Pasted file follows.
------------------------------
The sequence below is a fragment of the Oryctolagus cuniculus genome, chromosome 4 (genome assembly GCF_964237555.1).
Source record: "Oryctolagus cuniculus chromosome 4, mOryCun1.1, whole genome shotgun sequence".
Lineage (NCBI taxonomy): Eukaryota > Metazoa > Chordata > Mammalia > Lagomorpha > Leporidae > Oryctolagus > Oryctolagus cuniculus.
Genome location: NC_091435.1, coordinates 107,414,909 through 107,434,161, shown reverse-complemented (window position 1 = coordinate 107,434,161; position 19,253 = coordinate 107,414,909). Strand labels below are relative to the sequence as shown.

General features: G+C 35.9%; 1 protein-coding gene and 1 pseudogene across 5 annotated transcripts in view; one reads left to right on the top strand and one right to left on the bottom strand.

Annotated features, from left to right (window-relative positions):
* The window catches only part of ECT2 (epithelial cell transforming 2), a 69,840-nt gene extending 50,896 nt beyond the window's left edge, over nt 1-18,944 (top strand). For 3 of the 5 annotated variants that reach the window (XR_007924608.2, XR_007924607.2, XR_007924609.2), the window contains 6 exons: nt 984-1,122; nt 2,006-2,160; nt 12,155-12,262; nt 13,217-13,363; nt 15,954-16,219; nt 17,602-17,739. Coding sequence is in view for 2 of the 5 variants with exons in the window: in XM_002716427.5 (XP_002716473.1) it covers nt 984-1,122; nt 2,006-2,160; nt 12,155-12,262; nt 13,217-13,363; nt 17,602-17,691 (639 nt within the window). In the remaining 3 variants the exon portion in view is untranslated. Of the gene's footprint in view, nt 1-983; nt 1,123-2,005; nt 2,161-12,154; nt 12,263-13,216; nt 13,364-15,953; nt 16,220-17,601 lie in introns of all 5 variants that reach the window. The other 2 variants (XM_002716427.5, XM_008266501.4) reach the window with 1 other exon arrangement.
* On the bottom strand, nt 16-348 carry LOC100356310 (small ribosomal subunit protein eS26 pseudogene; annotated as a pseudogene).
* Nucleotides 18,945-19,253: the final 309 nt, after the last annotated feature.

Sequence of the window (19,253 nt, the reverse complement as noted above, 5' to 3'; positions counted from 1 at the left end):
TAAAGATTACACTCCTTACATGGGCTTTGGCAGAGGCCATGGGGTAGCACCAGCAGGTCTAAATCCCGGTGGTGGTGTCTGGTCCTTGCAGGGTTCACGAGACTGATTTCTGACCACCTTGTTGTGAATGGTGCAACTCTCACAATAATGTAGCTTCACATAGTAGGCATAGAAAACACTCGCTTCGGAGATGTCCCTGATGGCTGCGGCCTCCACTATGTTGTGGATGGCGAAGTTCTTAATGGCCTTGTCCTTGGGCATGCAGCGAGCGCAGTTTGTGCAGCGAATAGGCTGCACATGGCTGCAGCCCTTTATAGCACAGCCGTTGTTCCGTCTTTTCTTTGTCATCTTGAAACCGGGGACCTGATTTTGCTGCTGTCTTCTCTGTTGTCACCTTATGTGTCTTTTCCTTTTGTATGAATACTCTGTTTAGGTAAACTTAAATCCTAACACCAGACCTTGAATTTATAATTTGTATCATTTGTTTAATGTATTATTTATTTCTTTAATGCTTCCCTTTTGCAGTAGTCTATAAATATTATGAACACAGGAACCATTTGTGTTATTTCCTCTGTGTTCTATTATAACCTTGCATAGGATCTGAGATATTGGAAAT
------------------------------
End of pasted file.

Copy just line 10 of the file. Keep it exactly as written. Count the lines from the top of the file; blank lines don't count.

Sequence of the window (19,253 nt, the reverse complement as noted above, 5' to 3'; positions counted from 1 at the left end):